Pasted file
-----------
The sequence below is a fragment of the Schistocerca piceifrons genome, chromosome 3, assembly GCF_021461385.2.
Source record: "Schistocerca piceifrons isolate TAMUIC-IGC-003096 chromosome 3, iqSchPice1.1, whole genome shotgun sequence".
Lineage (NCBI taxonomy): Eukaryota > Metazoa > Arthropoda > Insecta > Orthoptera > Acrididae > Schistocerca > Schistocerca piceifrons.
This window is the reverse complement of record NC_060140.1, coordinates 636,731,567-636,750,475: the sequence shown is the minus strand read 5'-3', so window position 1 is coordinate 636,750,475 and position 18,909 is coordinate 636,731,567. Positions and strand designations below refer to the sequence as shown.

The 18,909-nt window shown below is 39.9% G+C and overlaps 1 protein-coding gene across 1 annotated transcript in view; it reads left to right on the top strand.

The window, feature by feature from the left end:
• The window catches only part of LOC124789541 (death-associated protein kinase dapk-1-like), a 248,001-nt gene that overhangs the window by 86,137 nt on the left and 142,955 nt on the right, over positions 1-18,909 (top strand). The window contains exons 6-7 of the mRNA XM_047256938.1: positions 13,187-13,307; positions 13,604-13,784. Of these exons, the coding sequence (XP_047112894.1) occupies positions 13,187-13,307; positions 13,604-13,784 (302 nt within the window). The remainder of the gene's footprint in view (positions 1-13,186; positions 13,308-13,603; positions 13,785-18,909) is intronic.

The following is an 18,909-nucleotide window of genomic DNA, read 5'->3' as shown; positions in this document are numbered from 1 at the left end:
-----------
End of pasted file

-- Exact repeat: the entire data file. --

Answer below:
The sequence below is a fragment of the Schistocerca piceifrons genome, chromosome 3, assembly GCF_021461385.2.
Source record: "Schistocerca piceifrons isolate TAMUIC-IGC-003096 chromosome 3, iqSchPice1.1, whole genome shotgun sequence".
Lineage (NCBI taxonomy): Eukaryota > Metazoa > Arthropoda > Insecta > Orthoptera > Acrididae > Schistocerca > Schistocerca piceifrons.
This window is the reverse complement of record NC_060140.1, coordinates 636,731,567-636,750,475: the sequence shown is the minus strand read 5'-3', so window position 1 is coordinate 636,750,475 and position 18,909 is coordinate 636,731,567. Positions and strand designations below refer to the sequence as shown.

The 18,909-nt window shown below is 39.9% G+C and overlaps 1 protein-coding gene across 1 annotated transcript in view; it reads left to right on the top strand.

The window, feature by feature from the left end:
• The window catches only part of LOC124789541 (death-associated protein kinase dapk-1-like), a 248,001-nt gene that overhangs the window by 86,137 nt on the left and 142,955 nt on the right, over positions 1-18,909 (top strand). The window contains exons 6-7 of the mRNA XM_047256938.1: positions 13,187-13,307; positions 13,604-13,784. Of these exons, the coding sequence (XP_047112894.1) occupies positions 13,187-13,307; positions 13,604-13,784 (302 nt within the window). The remainder of the gene's footprint in view (positions 1-13,186; positions 13,308-13,603; positions 13,785-18,909) is intronic.

The following is an 18,909-nucleotide window of genomic DNA, read 5'->3' as shown; positions in this document are numbered from 1 at the left end: